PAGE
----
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Discussion Starter #1
Hopefully, this will conjur up some brain stirring thoughts.

What is the single most important element of Ferrari's success:

Was it Enzo himself? The race teams success? The Boxer engine? Choosing the prancing horse? Marketing? or the ability of us average men and women to wok hard and afford what many of our parents couldn't?

What drives us to want to drive Ferrari's?
 

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Very simple - the outstanding motor sport success in the '60ies.

You could buy a Ferrari road car, drive it to the track, win the race, and drive it back home. The Formula 1 was also important, but I believe it was the success of the 250GTO, 250 GT SWB and so on that really cemented the Ferrari myth. That is why these cars demand such astronomical figures. Later, racing became to specialised for a regular roadcar to be viewed as a winning racecar, but Ferrari still draws on that analogy. Read any Ferrari review, even of modern ones, and there is always a sentence that links the experience of driving a Ferrari to track racing.

I do think that the last decade has done much to revive that idea - for a while Ferrari was really in the doldrums in F1 and that didn't do them any good. But even then, the legend would still be alive today. We would just say: "well, they're not a shadow of their former self, but boy were they special back in the day".

Very much like the Alfa's, Bugattis and Maseratis of the 1930ies.

The marketing division cannot build the legend of Ferrari - all they can do is emphasise what has been achieved.


Onno



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First and foremost is the price tag. If any body can have it, we don't want it. So write down another zero at that price tag boy...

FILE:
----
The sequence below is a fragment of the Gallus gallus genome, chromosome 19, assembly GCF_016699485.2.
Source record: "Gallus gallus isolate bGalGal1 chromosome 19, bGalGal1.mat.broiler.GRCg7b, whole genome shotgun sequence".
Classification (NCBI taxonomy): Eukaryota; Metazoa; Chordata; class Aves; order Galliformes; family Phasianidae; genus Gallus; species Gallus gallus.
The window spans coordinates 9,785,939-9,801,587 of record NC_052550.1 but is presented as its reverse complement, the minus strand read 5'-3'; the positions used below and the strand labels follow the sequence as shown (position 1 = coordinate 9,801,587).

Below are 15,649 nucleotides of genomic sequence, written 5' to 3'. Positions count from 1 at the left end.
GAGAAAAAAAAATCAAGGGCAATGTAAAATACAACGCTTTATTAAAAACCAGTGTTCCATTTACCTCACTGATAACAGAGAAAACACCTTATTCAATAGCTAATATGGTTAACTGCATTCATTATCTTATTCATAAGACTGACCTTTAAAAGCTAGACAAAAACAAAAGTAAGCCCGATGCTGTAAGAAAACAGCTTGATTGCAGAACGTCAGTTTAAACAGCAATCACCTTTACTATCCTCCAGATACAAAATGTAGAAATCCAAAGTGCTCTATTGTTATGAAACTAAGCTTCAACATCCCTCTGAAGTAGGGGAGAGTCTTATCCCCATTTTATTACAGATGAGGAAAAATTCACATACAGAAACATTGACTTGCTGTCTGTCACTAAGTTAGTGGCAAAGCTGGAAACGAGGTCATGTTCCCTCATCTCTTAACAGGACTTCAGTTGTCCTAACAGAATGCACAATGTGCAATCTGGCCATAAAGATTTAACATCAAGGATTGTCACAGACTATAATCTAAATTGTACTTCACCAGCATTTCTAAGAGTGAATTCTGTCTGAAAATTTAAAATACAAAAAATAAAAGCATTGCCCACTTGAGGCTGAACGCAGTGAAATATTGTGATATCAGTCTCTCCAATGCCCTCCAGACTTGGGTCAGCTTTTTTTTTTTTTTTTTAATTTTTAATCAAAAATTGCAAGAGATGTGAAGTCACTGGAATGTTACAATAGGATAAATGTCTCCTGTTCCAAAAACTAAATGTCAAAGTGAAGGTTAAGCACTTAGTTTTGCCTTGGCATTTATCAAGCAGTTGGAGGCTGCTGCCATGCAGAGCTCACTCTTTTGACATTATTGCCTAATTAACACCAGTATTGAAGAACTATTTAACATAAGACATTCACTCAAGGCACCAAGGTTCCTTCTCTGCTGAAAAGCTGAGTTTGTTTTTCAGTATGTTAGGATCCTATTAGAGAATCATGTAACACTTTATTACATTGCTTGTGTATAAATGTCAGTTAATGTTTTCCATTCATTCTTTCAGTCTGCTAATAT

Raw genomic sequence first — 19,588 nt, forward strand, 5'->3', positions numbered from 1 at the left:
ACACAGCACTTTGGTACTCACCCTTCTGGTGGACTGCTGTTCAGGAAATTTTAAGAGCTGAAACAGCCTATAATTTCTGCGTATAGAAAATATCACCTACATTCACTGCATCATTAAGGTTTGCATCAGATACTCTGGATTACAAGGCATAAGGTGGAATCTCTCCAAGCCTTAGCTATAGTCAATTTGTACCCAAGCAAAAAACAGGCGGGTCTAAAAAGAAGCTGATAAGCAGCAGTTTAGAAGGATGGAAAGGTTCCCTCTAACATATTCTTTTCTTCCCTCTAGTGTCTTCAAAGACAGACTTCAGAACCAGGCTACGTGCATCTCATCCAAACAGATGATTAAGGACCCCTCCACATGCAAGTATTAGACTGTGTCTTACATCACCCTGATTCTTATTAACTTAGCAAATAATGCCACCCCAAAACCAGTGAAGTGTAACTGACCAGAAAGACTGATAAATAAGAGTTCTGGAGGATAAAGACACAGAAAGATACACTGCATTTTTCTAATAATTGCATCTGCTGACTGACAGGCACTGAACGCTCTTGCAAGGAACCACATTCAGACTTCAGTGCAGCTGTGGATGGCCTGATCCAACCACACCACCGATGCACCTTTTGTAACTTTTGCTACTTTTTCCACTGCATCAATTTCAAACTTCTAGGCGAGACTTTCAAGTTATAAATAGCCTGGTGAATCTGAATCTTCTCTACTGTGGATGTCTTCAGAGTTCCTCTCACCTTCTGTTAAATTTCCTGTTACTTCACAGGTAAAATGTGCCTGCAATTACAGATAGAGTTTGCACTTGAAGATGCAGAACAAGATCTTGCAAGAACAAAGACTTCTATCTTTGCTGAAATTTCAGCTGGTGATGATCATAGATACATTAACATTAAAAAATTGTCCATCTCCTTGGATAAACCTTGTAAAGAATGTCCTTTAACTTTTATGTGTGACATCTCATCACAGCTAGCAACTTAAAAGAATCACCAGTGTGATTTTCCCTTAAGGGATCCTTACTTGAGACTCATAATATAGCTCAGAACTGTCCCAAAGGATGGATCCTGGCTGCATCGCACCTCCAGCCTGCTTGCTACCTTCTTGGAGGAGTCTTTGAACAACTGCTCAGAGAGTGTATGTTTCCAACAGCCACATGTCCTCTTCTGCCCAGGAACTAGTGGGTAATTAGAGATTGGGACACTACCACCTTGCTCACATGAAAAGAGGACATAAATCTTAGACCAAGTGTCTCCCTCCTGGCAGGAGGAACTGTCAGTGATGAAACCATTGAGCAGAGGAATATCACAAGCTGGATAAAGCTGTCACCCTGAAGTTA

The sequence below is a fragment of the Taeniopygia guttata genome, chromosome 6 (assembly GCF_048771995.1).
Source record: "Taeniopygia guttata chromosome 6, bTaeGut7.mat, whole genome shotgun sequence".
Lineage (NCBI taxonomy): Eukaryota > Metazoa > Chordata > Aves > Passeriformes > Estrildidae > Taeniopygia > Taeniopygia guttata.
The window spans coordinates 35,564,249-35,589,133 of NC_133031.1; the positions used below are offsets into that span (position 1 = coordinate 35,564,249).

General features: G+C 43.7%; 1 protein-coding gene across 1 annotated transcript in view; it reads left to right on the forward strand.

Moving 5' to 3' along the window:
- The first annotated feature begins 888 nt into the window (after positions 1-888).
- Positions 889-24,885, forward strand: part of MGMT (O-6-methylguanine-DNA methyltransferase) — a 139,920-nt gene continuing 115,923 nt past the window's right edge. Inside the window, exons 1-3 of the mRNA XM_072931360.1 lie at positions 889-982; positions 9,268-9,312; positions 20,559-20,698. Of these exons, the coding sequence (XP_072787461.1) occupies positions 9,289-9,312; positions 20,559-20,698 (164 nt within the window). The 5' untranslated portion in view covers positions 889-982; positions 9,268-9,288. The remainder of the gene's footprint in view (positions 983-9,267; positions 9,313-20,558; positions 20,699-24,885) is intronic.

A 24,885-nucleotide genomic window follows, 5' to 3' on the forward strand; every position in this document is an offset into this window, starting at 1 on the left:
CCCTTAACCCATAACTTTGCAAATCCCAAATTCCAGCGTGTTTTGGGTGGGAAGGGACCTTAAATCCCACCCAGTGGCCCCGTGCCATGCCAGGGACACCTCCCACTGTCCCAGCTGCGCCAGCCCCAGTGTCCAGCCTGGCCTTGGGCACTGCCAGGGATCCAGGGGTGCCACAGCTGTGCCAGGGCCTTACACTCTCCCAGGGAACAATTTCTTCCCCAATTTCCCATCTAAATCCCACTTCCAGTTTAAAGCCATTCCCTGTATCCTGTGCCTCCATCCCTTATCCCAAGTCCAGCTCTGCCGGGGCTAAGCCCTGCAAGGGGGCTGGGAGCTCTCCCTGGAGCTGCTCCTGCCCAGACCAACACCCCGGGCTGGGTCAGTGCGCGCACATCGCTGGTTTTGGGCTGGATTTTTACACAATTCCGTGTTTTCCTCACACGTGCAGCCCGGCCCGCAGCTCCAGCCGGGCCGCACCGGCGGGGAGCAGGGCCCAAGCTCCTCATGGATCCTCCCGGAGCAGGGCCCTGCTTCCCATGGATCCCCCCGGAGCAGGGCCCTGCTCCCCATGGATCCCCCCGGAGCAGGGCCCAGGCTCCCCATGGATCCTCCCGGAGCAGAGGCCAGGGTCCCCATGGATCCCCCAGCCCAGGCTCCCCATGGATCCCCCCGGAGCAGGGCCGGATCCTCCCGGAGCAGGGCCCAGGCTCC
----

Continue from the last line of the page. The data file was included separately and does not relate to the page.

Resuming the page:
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I'm with JazzyO. The ethos that drives sales is built on the back of the enormous success Ferrari had on the track in the 50's and 60's. The myth and legend that has been built into the brand values of the Prancing Horse all goes back winning races.

Enzo may have been a genius but he certainly was not a master marketer or salesman.
 

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Very simple - the outstanding motor sport success in the '60ies.

You could buy a Ferrari road car, drive it to the track, win the race, and drive it back home. The Formula 1 was also important, but I believe it was the success of the 250GTO, 250 GT SWB and so on that really cemented the Ferrari myth. That is why these cars demand such astronomical figures. Later, racing became to specialised for a regular roadcar to be viewed as a winning racecar, but Ferrari still draws on that analogy. Read any Ferrari review, even of modern ones, and there is always a sentence that links the experience of driving a Ferrari to track racing.

I do think that the last decade has done much to revive that idea - for a while Ferrari was really in the doldrums in F1 and that didn't do them any good. But even then, the legend would still be alive today. We would just say: "well, they're not a shadow of their former self, but boy were they special back in the day".

Very much like the Alfa's, Bugattis and Maseratis of the 1930ies.

The marketing division cannot build the legend of Ferrari - all they can do is emphasise what has been achieved.


Onno
Well said Onno well said have you ever think about changing your job to F-1 commentary i tell you man Murray Walker in a making haha. just joking mate
Cheers
D
 

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Discussion Starter #10
When Enzo founded Ferrari's racing team was he at Maslow's Need for Esteem Level, or Self Actualisation.